A regional daily has been credited with helping to save a world-famous historical brand in its region.
The Sentinel in Stoke launched a unique social media campaign as part of a push to preserve the 250-year-old Wedgwood Collection and keep it in North Staffordshire.
Augmented by the newspaper’s Twitter drive, the target was secured weeks ahead of a November 30 deadline following a public appeal by the Art Fund which originally secured £13million towards the asking price.
Now the appeal organisers are celebrating an incredible success after raising a further £2.74m in just 31 days from individuals, businesses and charitable trusts to ensure the precious archive stays at the Wedgwood Museum in Barlaston.
Stephen Deuchar, director of the Art Fund, said: “This amazing show of public support for the collection has made this the fastest fund-raising campaign in the Art Fund’s 111-year history.
“It demonstrates nothing less than a national passion for Wedgwood – its history, its quality, its brand, its continuity.”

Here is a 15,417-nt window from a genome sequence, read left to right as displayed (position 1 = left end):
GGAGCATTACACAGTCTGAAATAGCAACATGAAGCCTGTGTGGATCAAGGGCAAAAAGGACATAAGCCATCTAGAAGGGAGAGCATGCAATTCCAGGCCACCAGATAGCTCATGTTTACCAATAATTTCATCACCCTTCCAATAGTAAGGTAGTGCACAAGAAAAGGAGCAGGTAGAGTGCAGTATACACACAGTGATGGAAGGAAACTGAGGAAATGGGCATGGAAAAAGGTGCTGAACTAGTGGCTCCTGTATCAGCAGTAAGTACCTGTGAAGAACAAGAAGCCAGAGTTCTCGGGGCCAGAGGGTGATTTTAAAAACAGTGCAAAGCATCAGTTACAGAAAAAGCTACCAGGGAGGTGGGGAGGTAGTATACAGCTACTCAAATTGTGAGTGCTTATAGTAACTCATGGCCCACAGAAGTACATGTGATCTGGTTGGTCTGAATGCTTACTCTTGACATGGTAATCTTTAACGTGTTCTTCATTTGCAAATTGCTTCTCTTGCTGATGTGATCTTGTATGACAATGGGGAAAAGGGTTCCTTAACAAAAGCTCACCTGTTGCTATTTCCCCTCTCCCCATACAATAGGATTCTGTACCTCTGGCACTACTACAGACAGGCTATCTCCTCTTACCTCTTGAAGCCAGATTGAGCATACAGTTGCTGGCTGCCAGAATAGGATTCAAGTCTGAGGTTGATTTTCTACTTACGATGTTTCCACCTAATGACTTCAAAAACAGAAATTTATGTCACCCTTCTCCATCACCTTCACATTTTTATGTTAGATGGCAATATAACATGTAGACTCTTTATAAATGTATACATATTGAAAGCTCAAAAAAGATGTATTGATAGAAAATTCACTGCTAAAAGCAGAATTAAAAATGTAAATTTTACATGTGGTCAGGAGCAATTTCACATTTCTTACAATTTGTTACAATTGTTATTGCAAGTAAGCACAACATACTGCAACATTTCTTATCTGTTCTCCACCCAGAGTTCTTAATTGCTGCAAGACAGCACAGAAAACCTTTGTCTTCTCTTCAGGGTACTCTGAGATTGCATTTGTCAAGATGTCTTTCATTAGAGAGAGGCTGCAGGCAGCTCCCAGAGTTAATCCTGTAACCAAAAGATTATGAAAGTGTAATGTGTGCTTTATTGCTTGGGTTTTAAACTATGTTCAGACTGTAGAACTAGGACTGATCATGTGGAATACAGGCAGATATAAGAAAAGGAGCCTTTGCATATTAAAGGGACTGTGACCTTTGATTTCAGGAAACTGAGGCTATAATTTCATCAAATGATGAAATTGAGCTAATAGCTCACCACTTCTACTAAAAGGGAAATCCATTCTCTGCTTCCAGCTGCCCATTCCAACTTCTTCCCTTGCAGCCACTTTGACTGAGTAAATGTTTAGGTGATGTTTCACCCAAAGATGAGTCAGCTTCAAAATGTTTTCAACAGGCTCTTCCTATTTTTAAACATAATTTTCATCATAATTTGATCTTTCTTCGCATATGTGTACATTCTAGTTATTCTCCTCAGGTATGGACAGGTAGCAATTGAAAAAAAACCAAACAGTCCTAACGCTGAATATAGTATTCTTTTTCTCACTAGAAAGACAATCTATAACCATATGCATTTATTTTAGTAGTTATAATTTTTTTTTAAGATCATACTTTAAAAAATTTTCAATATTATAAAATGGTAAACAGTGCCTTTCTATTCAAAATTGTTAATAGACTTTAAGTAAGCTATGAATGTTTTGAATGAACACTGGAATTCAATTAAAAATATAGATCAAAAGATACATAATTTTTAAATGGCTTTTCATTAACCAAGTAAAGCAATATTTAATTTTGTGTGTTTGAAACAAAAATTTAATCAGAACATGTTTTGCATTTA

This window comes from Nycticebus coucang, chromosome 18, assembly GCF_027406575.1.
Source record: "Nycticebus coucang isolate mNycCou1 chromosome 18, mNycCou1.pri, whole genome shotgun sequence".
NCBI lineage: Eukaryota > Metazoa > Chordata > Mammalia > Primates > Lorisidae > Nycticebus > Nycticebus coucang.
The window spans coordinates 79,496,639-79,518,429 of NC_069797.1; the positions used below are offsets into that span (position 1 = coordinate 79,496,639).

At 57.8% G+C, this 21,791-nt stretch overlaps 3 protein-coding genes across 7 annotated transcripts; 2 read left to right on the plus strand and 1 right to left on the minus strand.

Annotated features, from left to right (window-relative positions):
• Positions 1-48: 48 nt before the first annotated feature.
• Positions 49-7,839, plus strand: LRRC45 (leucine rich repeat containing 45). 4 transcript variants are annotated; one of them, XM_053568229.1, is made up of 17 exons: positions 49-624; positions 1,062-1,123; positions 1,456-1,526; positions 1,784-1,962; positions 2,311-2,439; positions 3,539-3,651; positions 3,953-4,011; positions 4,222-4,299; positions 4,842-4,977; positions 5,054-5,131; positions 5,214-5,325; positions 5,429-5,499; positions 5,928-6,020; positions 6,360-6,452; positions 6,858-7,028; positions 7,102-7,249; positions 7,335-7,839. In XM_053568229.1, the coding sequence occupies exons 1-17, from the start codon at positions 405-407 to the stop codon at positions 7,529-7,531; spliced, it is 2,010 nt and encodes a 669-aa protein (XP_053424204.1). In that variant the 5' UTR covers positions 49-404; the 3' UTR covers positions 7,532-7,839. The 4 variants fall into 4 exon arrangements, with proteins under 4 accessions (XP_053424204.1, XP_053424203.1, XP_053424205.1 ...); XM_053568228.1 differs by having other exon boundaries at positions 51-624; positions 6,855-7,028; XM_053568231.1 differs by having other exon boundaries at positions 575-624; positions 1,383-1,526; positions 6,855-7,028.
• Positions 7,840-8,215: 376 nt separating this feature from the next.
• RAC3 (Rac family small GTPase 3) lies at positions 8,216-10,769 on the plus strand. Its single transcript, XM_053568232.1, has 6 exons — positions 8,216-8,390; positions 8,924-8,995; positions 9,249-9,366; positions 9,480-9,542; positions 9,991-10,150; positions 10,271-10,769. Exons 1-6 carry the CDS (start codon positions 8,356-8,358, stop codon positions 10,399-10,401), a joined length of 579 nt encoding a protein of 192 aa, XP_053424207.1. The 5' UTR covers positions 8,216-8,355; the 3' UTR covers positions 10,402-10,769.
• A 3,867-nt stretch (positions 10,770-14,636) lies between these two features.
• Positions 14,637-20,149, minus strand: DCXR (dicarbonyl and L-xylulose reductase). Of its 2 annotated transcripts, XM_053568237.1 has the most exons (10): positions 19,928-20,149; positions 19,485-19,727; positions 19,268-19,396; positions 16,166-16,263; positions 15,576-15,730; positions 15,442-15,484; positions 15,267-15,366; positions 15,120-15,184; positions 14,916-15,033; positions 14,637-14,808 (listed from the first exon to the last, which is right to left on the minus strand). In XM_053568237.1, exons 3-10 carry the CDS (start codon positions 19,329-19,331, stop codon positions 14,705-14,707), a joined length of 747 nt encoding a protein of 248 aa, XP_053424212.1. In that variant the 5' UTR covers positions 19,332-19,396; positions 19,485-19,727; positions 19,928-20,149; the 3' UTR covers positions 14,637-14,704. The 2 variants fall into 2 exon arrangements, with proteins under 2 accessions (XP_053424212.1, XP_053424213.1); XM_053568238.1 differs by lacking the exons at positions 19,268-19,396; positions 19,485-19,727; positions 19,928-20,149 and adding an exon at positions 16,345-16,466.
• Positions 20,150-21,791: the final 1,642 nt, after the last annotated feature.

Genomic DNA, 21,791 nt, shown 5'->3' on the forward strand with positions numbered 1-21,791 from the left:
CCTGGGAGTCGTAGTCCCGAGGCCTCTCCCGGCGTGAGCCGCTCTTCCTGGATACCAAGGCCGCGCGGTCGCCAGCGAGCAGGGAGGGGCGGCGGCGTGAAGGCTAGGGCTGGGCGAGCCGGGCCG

The Stoke paper played its part in the historic fundraising exercise – initiating a social media campaign on Twitter which encouraged its readers to tweet, posing with their own favourite pieces of Wedgwood, using the hashtag #savewedgwoodcollection while nominating three friends.
A spokeswoman at the Wedgwood Museum thanked “our friends at the Stoke Sentinel for taking the campaign up a notch.”
The bet365 Foundation – with £250,000 – and a £100,000 gift from Staffordshire County Council were among a number of high-profile donors, including JCB and the Wedgwood family, which helped see the campaign over the line.
In total, around 7,500 members of the public– 259 people a day – donated to the campaign giving an average £77.82.
The campaign rose to the challenge of protecting the collection from an auction after the High Court ruled the Wedgwood Museum, in Barlaston, had to sell off its assets to pay a £134 million pensioner bill.
Now the Art Fund will to be able to buy the 80,000-piece collection of ceramics, family portraits, pattern books and manuscripts and gift it to the Victoria & Albert, the world’s leading museum of art and design.